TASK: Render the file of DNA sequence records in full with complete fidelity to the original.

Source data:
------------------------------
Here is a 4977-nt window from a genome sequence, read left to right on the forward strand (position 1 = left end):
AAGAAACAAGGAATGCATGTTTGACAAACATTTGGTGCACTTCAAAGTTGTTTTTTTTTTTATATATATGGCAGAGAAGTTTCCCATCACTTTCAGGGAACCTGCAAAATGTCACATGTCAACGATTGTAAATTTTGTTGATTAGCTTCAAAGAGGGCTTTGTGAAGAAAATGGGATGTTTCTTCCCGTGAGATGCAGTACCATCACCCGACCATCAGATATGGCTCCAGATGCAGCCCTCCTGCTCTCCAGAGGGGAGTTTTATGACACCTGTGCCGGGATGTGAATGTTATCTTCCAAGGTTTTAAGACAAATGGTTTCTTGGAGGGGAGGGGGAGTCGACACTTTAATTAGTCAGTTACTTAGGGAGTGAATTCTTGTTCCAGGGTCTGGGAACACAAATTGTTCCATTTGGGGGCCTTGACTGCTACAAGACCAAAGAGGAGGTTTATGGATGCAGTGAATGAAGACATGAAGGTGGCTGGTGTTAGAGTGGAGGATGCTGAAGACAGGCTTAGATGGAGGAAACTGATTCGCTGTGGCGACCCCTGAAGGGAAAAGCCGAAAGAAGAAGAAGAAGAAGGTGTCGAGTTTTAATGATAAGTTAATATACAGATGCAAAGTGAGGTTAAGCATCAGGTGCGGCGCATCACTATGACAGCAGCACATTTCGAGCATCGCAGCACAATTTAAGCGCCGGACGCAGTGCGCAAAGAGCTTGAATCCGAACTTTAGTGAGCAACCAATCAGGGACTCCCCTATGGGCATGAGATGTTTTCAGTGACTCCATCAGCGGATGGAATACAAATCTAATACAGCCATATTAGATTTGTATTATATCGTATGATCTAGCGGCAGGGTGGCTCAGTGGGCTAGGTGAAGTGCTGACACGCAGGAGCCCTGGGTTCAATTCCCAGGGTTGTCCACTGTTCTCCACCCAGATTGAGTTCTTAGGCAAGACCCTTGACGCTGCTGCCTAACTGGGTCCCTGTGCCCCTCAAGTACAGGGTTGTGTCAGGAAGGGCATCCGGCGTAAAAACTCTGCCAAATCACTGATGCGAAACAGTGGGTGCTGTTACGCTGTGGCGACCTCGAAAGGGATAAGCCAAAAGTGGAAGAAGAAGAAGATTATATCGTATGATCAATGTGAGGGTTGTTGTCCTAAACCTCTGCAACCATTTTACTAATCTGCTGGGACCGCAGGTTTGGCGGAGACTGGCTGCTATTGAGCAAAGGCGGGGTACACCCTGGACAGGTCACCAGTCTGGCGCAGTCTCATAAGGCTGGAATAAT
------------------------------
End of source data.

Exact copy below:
Here is a 4977-nt window from a genome sequence, read left to right on the forward strand (position 1 = left end):
AAGAAACAAGGAATGCATGTTTGACAAACATTTGGTGCACTTCAAAGTTGTTTTTTTTTTTATATATATGGCAGAGAAGTTTCCCATCACTTTCAGGGAACCTGCAAAATGTCACATGTCAACGATTGTAAATTTTGTTGATTAGCTTCAAAGAGGGCTTTGTGAAGAAAATGGGATGTTTCTTCCCGTGAGATGCAGTACCATCACCCGACCATCAGATATGGCTCCAGATGCAGCCCTCCTGCTCTCCAGAGGGGAGTTTTATGACACCTGTGCCGGGATGTGAATGTTATCTTCCAAGGTTTTAAGACAAATGGTTTCTTGGAGGGGAGGGGGAGTCGACACTTTAATTAGTCAGTTACTTAGGGAGTGAATTCTTGTTCCAGGGTCTGGGAACACAAATTGTTCCATTTGGGGGCCTTGACTGCTACAAGACCAAAGAGGAGGTTTATGGATGCAGTGAATGAAGACATGAAGGTGGCTGGTGTTAGAGTGGAGGATGCTGAAGACAGGCTTAGATGGAGGAAACTGATTCGCTGTGGCGACCCCTGAAGGGAAAAGCCGAAAGAAGAAGAAGAAGAAGGTGTCGAGTTTTAATGATAAGTTAATATACAGATGCAAAGTGAGGTTAAGCATCAGGTGCGGCGCATCACTATGACAGCAGCACATTTCGAGCATCGCAGCACAATTTAAGCGCCGGACGCAGTGCGCAAAGAGCTTGAATCCGAACTTTAGTGAGCAACCAATCAGGGACTCCCCTATGGGCATGAGATGTTTTCAGTGACTCCATCAGCGGATGGAATACAAATCTAATACAGCCATATTAGATTTGTATTATATCGTATGATCTAGCGGCAGGGTGGCTCAGTGGGCTAGGTGAAGTGCTGACACGCAGGAGCCCTGGGTTCAATTCCCAGGGTTGTCCACTGTTCTCCACCCAGATTGAGTTCTTAGGCAAGACCCTTGACGCTGCTGCCTAACTGGGTCCCTGTGCCCCTCAAGTACAGGGTTGTGTCAGGAAGGGCATCCGGCGTAAAAACTCTGCCAAATCACTGATGCGAAACAGTGGGTGCTGTTACGCTGTGGCGACCTCGAAAGGGATAAGCCAAAAGTGGAAGAAGAAGAAGATTATATCGTATGATCAATGTGAGGGTTGTTGTCCTAAACCTCTGCAACCATTTTACTAATCTGCTGGGACCGCAGGTTTGGCGGAGACTGGCTGCTATTGAGCAAAGGCGGGGTACACCCTGGACAGGTCACCAGTCTGGCGCAGTCTCATAAGGCTGGAATAAT